Guilty of Being White

OK, I’m guilty. I’m white.

But why is being white a crime?

Some people claim that I must be a racist. Others believe that I benefit from “white privilege.” Still others assert that I owe them for being white. Some see my whiteness as “unbearable.”

When will we get past this obsession with race?

“Whites are Racist”

In the late 1990s, I was shocked to see a special issue of the Plain Truth magazine, the flagship publication of the Worldwide Church of God, which was devoted to the subject of race but incorporated every conceivable left-wing PC shibboleth imaginable. In big, bold letters, it stated: “Whites are racist and need to repent. Blacks are victims and need to forgive.

Did the writers, editors, and publisher not see the racism inherent in those sentences? Apparently not. Even after lengthy correspondence with the writers and publisher, not one word or concept was retracted.[1]

“Let’s Hope the Boston Marathon Bomber is a White American”

Last year, in the immediate aftermath of the Boston Marathon bombing, David Sirota’s Salon headline caught everyone’s attention: “Let’s hope the Boston Marathon bomber is a white American.”[2] I will address Sirota’s flawed analysis at a later time. Meantime, ponder why he would “hope” the bomber would be 1) white and 2) American. Xenophilia? Self-hatred?

“The Unbearable Whiteness of CPAC”

Last month, another headline caught my eye: “The Unbearable Whiteness of CPAC.”[3] Why is “whiteness” “unbearable?” Although the writer condemned CPAC and the organizations gathered under the umbrella of its conference – roundly asserting the racist nature of the entire event – the writer offered no rationale for the evils of whiteness. Its claims of a conference filled with racists, bigots, and white nationalists were both hyperbolic and unsubstantiated. But, once again, why is whiteness “unbearable?”

Published by the Institute for Research and Education on Human Rights (IREHR), the report’s opening paragraph read:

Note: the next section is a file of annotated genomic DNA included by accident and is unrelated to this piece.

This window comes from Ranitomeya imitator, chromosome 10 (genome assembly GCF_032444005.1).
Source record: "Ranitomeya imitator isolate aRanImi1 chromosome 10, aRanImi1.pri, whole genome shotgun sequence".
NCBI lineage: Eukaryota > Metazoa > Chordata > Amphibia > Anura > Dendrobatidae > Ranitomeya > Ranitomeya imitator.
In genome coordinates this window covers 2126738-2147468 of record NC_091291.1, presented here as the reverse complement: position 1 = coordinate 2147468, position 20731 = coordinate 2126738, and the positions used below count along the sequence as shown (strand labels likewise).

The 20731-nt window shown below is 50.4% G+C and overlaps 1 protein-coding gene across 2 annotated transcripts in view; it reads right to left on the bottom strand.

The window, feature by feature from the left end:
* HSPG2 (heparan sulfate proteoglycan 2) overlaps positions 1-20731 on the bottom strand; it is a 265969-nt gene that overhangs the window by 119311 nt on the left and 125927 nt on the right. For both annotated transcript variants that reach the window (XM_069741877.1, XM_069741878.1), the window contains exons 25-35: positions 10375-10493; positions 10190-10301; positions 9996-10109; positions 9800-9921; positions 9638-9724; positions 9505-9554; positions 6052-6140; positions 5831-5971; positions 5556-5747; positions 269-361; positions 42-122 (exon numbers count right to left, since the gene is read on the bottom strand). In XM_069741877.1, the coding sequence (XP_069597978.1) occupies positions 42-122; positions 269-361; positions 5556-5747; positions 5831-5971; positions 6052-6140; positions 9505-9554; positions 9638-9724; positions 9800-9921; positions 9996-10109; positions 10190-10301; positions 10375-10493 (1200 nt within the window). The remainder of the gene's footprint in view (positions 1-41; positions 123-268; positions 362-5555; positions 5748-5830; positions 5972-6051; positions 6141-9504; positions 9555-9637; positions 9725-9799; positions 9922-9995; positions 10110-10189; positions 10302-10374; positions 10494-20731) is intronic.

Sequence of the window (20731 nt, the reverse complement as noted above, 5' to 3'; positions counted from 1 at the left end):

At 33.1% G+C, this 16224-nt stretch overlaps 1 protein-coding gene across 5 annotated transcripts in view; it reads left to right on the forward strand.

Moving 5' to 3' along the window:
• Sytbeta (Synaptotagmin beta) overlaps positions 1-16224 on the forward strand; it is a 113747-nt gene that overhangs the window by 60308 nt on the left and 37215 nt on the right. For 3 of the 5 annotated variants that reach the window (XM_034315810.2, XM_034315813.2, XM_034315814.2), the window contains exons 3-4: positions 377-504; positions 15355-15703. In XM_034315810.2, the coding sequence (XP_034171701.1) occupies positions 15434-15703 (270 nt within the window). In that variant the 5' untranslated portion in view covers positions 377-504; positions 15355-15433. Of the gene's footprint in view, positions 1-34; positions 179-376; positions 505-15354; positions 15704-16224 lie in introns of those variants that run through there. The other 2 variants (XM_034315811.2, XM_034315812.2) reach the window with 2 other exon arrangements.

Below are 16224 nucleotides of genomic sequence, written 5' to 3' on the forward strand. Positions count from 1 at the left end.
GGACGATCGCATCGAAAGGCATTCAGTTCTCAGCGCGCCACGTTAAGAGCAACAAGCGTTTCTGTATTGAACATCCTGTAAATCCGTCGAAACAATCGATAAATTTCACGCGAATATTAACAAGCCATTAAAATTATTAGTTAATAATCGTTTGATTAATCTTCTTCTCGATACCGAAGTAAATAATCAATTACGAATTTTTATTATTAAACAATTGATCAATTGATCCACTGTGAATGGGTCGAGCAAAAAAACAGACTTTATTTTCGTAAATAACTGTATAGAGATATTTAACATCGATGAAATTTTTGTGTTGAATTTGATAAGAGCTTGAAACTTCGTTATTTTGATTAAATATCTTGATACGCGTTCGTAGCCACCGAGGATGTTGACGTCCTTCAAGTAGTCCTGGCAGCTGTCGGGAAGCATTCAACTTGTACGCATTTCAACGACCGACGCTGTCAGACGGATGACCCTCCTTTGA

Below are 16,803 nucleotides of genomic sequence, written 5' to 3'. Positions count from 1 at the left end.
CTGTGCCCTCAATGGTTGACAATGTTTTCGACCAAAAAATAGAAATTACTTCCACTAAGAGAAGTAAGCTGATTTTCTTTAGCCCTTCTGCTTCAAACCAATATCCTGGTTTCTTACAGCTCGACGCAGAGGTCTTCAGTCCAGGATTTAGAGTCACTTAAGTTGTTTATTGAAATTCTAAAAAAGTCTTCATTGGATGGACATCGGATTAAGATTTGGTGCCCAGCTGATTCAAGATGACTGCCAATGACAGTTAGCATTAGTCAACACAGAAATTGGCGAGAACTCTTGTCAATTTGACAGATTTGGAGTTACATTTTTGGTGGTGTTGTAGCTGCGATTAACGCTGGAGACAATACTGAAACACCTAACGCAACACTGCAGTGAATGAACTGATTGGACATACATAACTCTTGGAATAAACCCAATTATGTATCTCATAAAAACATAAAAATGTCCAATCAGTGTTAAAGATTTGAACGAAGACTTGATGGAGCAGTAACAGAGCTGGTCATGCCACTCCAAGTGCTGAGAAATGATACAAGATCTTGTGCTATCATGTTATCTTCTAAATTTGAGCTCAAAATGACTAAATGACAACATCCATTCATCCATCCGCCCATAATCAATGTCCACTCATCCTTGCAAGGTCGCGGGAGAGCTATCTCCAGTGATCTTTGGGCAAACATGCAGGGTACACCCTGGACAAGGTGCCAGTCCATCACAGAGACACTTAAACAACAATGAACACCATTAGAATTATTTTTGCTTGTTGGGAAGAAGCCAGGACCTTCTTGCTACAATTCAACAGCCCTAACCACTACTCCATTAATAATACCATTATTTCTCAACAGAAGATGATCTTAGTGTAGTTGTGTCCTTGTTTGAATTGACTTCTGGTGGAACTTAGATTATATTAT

“For years, white nationalists found themselves on the outside looking in, faces pressed against the glass to get a glimpse at the movement happenings at the annual Conservative Political Action Conference (CPAC). But the times they are a changing. Not since Pat Buchanan’s racially-tinged insurgent campaign at the 1992 conference have white nationalists found a more hospitable environment in the halls of CPAC.”

White nationalists? Not at the conference I attended.

Its closing paragraph read:

“Therein lies the problem. You can’t passively brush bigotry aside. It must be confronted. White nationalists have found a voice and an audience in the conservative movement. Until CPAC organizers, and the leaders they put on-stage, publically stand up and wholeheartedly reject the politics of bigotry, panels on minority outreach will continue to be empty, and white nationalists will roam the halls looking for new recruits to join Ann Coulter’s death squads to enforce their hegemony.”

Clearly, IREHR disagrees with the conservative agenda. Fine. But it shouldn’t besmirch the intent or the character of conservatives just because it doesn’t agree with their ideas. IREHR provided a photo of the minority outreach panel showing an empty room. That room was later filled by an engaged audience. Timing is everything.

As for Coulter’s unquestionably over-the-top “death squads” joke (which never should have been said), a conservative “hegemony” would certainly never be enforced by conservative “death squads.”

Supreme Court on Affirmative Action